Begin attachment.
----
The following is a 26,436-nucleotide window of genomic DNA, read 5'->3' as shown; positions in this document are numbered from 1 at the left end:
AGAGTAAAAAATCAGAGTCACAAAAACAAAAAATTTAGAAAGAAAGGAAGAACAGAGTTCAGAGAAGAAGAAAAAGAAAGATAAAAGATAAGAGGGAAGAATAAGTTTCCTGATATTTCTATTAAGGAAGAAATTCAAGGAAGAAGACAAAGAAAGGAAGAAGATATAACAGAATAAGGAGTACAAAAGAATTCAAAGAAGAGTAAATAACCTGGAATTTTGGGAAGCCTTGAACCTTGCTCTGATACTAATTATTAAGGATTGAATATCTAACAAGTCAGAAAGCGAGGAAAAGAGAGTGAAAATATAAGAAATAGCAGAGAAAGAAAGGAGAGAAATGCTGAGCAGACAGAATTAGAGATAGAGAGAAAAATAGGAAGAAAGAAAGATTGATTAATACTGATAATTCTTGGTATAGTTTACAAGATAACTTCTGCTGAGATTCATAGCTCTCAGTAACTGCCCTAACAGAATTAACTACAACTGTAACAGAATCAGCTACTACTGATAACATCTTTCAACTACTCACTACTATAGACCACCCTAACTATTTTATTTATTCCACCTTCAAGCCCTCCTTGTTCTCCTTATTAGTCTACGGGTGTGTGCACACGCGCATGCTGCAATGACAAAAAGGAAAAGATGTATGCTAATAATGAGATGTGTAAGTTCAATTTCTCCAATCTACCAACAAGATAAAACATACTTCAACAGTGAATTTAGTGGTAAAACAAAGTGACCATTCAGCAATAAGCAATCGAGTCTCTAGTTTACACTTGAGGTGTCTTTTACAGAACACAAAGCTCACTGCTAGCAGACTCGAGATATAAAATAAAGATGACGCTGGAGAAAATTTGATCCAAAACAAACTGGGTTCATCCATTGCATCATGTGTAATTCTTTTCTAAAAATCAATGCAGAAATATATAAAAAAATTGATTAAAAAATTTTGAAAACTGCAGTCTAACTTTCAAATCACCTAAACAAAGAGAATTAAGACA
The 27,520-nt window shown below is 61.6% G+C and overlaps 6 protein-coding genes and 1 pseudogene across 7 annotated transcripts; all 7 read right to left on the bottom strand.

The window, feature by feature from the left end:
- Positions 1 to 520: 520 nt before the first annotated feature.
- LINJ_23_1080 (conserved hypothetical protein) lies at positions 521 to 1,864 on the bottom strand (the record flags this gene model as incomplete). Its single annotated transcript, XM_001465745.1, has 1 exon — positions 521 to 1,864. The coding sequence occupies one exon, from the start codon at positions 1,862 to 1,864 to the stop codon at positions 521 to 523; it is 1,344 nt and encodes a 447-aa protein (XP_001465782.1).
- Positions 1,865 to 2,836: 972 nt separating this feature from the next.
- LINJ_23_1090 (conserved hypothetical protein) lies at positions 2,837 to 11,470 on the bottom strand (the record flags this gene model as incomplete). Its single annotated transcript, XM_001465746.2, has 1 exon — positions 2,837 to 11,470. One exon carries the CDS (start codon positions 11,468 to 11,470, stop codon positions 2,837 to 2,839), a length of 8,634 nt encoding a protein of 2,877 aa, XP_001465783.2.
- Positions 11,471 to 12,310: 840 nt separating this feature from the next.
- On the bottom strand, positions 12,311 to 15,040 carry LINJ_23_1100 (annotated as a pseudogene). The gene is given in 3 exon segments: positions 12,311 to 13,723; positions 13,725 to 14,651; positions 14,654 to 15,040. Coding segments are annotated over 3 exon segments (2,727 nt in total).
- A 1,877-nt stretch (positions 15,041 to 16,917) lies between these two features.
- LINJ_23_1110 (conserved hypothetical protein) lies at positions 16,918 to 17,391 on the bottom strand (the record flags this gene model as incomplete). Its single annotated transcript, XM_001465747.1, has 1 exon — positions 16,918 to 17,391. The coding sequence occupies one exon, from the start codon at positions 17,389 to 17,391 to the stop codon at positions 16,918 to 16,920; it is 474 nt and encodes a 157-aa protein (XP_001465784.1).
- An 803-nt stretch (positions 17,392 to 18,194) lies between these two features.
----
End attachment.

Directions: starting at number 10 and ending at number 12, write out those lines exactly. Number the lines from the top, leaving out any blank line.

- On the bottom strand, positions 12,311 to 15,040 carry LINJ_23_1100 (annotated as a pseudogene). The gene is given in 3 exon segments: positions 12,311 to 13,723; positions 13,725 to 14,651; positions 14,654 to 15,040. Coding segments are annotated over 3 exon segments (2,727 nt in total).
- A 1,877-nt stretch (positions 15,041 to 16,917) lies between these two features.
- LINJ_23_1110 (conserved hypothetical protein) lies at positions 16,918 to 17,391 on the bottom strand (the record flags this gene model as incomplete). Its single annotated transcript, XM_001465747.1, has 1 exon — positions 16,918 to 17,391. The coding sequence occupies one exon, from the start codon at positions 17,389 to 17,391 to the stop codon at positions 16,918 to 16,920; it is 474 nt and encodes a 157-aa protein (XP_001465784.1).